By the time the game ended around noon, and everyone headed downtown, the heat was at microwave levels. Nevertheless plucky stars like The Swon Brothers, Mandy Barnett, Tanya Tucker and Chris Janson signed up to perform. Even warmer were the red-clad Rebel Stomp dance troupe, who pranced tirelessly during the J.T. Hodges performance.
By mid Saturday afternoon, downtown was wall-to-wall people. It got more than a little claustrophobic. As the Riverftont Stage crowd swelled beyond capacity, the CMA took the unprecedented step of closing off admission.
Lucky T. Graham Brown, David Ball and Mark Wills were among those scoring air-conditioned indoor gigs at Fan Fair X. Also indoors were Trisha Yearwood and Will Hoge. They signed autographs in the Country Music Hall of Fame.
Saturday afternoon also featured the Nathan’s hot dog competive eating contest. The winner swallowed 33 of them in 10 minutes, which qualified him for the national championships on July 4 in—where else?—Coney Island, NY. That does it: No more weenies for me, fest or no fest.
SATURDAY NIGHT AT LP FIELD
As we headed for LP Field that evening (June 13), we caught part of a fine set by pop-country stylist Chris Lane at the BMI Tailgate Party outside the venue. Kellie Pickler sang “The Star Spangled Banner” to christen the nightly stadium concert. The 2013 Dancing with the Stars champion has her own home-furnishings line and will star in a CMT reality-TV series this fall.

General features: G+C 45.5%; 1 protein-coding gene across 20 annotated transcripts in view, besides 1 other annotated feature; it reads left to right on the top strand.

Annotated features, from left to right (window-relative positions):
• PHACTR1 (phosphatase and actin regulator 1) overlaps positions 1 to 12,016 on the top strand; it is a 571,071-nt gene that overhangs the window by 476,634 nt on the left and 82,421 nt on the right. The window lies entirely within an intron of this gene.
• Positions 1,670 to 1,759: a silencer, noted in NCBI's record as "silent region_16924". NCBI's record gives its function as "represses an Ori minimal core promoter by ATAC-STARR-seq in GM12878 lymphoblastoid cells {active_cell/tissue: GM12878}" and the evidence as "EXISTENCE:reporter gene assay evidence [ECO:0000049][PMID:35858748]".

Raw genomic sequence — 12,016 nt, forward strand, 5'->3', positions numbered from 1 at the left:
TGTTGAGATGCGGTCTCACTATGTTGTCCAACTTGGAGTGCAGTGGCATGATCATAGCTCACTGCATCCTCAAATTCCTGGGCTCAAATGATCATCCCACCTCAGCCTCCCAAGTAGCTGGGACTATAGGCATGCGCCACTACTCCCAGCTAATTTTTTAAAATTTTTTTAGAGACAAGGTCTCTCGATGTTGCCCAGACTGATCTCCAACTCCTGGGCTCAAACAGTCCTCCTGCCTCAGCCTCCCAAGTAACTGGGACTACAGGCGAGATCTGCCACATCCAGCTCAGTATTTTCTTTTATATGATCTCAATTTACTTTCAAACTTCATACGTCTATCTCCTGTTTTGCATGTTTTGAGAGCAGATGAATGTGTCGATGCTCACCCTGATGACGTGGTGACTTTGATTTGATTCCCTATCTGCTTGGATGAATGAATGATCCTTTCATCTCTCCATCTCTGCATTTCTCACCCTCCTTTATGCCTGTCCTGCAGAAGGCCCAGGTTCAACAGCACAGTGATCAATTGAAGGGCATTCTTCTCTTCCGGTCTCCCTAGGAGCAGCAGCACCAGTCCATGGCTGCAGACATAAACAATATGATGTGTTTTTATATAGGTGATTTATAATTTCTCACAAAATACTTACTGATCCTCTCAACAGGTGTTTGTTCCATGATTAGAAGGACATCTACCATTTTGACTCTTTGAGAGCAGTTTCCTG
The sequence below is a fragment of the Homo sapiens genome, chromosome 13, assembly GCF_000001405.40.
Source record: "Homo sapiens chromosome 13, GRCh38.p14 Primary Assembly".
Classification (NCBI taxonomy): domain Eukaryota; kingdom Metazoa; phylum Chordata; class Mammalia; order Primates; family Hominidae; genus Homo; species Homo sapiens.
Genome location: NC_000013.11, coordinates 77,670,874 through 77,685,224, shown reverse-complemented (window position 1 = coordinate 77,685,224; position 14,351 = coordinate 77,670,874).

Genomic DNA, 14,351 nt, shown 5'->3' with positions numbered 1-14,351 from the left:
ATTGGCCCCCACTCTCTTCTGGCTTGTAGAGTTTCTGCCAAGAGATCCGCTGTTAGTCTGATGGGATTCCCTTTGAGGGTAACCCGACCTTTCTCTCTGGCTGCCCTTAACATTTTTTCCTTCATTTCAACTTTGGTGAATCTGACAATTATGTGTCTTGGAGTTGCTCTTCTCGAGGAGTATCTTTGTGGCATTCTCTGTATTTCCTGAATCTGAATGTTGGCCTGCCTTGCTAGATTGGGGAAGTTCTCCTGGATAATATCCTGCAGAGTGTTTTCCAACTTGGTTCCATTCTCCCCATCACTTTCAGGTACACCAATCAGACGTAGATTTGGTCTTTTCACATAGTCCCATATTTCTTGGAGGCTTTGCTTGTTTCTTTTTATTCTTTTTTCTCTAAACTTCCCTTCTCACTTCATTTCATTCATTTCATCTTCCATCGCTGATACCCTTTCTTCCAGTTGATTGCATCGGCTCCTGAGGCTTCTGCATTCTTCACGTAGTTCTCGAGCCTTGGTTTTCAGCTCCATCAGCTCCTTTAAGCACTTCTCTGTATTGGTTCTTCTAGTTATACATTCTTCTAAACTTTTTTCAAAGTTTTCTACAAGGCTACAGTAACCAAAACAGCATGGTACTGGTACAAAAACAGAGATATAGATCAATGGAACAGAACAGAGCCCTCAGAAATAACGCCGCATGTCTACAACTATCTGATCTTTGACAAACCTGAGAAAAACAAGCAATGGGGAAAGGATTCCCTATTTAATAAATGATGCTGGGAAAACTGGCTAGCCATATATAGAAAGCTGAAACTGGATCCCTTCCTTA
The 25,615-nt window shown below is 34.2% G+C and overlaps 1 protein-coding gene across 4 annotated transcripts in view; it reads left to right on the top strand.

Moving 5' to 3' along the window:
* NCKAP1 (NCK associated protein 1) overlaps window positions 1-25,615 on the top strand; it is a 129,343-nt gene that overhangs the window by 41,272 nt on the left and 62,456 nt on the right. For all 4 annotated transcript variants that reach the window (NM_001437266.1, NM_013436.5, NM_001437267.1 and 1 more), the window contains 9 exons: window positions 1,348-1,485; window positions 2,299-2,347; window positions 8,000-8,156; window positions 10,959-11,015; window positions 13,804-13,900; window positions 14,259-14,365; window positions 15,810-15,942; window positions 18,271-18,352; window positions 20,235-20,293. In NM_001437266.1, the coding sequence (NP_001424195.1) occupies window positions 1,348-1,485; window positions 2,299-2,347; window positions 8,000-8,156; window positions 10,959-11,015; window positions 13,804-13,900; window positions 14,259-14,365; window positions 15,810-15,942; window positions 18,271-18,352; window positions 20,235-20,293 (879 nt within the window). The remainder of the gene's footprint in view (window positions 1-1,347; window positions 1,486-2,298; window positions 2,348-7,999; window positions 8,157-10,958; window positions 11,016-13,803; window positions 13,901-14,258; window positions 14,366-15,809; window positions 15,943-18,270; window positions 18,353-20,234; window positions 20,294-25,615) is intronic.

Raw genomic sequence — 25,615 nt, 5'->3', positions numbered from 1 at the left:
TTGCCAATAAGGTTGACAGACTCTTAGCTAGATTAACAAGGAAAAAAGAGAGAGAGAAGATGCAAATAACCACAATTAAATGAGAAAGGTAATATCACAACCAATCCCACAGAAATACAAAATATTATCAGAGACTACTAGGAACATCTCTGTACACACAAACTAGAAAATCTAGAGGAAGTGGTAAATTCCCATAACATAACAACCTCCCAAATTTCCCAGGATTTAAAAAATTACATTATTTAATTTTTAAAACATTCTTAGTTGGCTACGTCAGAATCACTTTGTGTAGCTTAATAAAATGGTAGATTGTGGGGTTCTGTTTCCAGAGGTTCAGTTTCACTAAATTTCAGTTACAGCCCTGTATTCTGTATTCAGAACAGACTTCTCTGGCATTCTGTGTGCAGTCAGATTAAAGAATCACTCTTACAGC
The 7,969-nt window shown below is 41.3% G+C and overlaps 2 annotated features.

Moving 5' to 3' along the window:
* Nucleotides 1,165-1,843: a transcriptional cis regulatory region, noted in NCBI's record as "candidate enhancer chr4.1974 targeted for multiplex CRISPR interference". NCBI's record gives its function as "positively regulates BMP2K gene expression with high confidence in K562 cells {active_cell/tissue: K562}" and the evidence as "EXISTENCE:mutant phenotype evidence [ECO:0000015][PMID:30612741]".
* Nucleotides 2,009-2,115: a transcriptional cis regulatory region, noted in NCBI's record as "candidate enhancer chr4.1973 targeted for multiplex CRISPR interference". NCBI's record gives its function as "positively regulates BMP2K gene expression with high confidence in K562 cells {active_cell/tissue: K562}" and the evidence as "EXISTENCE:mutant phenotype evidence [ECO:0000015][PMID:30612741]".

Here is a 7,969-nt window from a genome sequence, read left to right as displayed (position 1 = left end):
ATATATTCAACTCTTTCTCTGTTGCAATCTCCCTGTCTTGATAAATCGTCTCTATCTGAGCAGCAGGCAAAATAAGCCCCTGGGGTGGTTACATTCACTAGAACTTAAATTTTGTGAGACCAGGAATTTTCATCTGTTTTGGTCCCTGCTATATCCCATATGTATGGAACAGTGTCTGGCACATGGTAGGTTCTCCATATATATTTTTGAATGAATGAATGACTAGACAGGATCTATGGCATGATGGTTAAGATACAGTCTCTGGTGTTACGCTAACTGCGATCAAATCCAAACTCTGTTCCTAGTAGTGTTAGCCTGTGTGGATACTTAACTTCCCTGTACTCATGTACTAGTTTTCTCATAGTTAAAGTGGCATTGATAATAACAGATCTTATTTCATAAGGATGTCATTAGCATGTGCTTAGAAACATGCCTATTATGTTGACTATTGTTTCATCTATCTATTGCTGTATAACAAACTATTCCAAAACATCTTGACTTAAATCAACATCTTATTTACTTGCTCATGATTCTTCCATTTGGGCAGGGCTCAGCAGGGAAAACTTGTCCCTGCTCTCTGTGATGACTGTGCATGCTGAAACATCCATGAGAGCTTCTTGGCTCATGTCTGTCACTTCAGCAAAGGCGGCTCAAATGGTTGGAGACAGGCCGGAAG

The honchos of Operation Troop Aid addressed the crowd. The organization has sent $7 million in CARE packages to overseas troops. It also gives out an annual Patriot Award. Past winners have included The Charlie Daniels Band, Hank Williams Jr., Darryl Worley, Kid Rock, Kiss, Aaron Tippin, Mark Wills, Gary Sinese and Toby Keith. The honor goes to “an entertainer who goes above and beyond in support of our troops.”
The award was renamed this year to honor the late American Sniper Navy Seal Chris Kyle. Parents Wayne and Deby Kyle, who were celebrating their 45th wedding anniversary that day, made the presentation. “Don’t ever, ever forget that we have boots on the ground,” said Wayne. “We have to support them in every way. We try to cover the troops who come home and try to adjust to civilian life.”